Zero Hour for Gen X; How “the last adult generation” can save us.
“America stands anxiously on the cusp of an unknown future,” writes Matthew Hennessey in a new book titled Zero Hour for Gen X: How the Last Adult Generation Can Save America From Millennials. “We are about to get swamped by a millennial wave that has already started crashing hard into the worlds of business, politics, entertainment, religion, dating, medicine, and education.” Considering that millennials are the generation that seems eager to embrace socialism, limits on freedom of speech, and Amazon’s “Big Brother” Alexa in every home, this generational passing of the torch will have dramatic and adverse implications for the future of America as we know it. Matthew Hennessey’s thesis is that Generation X – which emerged between the baby boomers and millennials – must get its act together swiftly if there is to be any hope of a collective national redemption from baby boomer destruction and to avert the Brave New World into which millennials will usher us.
The author defines the parameters of the three relevant generations for the purposes of his book: “Baby boomers are those born roughly between 1946 and 1964. Generation Xers are those born roughly between 1965 and 1980. The millennials are those born roughly between 1981 and 1997… [They] are already the largest American generation, and they’re still growing due to immigration.” They are tech-obsessed, coddled by political correctness, and indifferent to the advance of corporate and government intrusion into every aspect of our increasingly digital lives.
Hennessey is the Associate Editor of Editorial Features at The Wall Street Journal and former Associate Editor at City Journal and Managing Editor at the Manhattan Institute. I connected with him to ask a few questions about the book, which I’ve read and strongly recommend.
Mark Tapson: In what ways has the baby boom generation “nearly destroyed America,” as you put it? You mention that baby boomers and millennials are “cut from the same cloth,” so what fresh hell, as Dorothy Parker would say, are we facing with the ascendancy of the millennial generation?
Matthew Hennessey: Not to be glib, but take a look around. I don’t hear too many people expressing the view that America is in hale civic health. One side thinks things have declined to the point that the country needs to be made great again and other side is convinced that it’s time to take to the barricades because we are descending into fascism. Everyone’s at each other’s bloody throats. You hear people asking whether a second civil war is in the offing.
How did we get to such a crazy place? Well, ask yourself: Who has been running the show these last 50 years? The baby boom smashed into American history like a category 5 hurricane, leveling just about everything in its path — and the full extent of the damage is not yet known because the baby boomers are still hacking away at the institutions of American life. Their attitude has always been: tradition be damned; wisdom of the ages be damned. One drop of injustice or imperfection in an institution was enough to justify burning the whole thing down. They did some good, don’t get me wrong, but on the whole the baby boom has been a social, cultural and political disaster. If you walk around saying “question everything” long enough you are going to end up with a society that feels like it’s built on not very much that’s firm.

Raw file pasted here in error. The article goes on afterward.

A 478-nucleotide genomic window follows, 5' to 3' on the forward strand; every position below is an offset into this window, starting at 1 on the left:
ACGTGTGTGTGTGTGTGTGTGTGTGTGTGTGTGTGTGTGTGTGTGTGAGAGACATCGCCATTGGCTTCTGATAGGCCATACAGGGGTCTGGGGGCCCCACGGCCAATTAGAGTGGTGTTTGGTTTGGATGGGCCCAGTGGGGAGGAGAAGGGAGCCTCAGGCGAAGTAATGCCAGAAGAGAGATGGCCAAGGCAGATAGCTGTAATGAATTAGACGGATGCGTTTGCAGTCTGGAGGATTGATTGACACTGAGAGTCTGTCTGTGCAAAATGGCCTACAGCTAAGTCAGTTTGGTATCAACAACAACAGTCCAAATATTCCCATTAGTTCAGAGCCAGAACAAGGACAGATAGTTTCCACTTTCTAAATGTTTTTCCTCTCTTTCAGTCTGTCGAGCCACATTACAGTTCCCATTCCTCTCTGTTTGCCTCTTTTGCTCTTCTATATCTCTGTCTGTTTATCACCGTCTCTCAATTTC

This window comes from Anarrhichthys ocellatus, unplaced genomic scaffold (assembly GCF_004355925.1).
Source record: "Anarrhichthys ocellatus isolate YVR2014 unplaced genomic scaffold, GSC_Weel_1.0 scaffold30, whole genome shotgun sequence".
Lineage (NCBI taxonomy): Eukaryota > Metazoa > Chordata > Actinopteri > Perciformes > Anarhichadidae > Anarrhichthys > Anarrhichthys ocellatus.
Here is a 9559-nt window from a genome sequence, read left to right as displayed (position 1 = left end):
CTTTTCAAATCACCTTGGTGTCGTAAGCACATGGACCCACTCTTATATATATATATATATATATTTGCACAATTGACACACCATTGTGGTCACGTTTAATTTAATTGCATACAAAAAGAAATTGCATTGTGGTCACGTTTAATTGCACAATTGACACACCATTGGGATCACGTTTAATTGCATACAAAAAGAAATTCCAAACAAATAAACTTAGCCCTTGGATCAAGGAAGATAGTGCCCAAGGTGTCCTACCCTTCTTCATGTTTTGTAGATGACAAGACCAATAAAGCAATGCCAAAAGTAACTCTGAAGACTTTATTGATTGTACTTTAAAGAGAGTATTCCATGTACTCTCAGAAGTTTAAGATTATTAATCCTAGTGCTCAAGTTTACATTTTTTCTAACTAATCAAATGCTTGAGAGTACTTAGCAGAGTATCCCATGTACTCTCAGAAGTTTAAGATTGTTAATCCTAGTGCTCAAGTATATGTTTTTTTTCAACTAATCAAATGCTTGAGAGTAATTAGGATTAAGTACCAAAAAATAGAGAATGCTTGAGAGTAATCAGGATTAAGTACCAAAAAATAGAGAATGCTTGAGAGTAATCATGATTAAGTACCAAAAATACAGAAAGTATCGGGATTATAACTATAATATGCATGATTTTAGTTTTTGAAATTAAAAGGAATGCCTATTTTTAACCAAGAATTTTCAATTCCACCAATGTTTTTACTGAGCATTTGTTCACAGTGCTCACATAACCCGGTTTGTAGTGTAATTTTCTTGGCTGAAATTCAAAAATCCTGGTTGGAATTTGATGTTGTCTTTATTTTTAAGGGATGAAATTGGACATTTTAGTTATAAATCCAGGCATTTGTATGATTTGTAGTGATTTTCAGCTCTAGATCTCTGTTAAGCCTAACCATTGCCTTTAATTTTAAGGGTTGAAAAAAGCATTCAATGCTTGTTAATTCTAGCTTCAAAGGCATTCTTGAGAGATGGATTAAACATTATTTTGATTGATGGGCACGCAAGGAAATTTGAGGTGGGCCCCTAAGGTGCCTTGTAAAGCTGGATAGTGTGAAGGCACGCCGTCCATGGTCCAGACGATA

The millennials and the baby boomers have a lot in common. They are both incredibly large cohorts — the millennials will ultimately be bigger, so expect them to be even more disruptive as they mature into adulthood (if they ever do). And, because they will be making their mark on a landscape that’s already been destabilized by 50 years of the baby boom, expect millennials ultimately to inflict even more damage.
MT: What have we gained and lost intellectually and culturally as we transitioned from the “analog age” to the “digital age”?
MH: We’ve certainly gained a great deal from the digital age. I don’t deny that it has made our lives easier and in many cases more enjoyable. But the cost has been severe. We’ve lost our ability to concentrate. That’s been documented by researchers, but you can probably see it in your own life. I know I can. Part of the reason I wrote this book was that I could feel my brain changing in real time. I was becoming addicted to social media and technology in a way that I didn’t like and wanted to reverse. We are so conditioned at this point to having everything delivered instantly to our front doors or to our phones that waiting for something — even if it’s just the answer to a trivia question — becomes almost intolerable.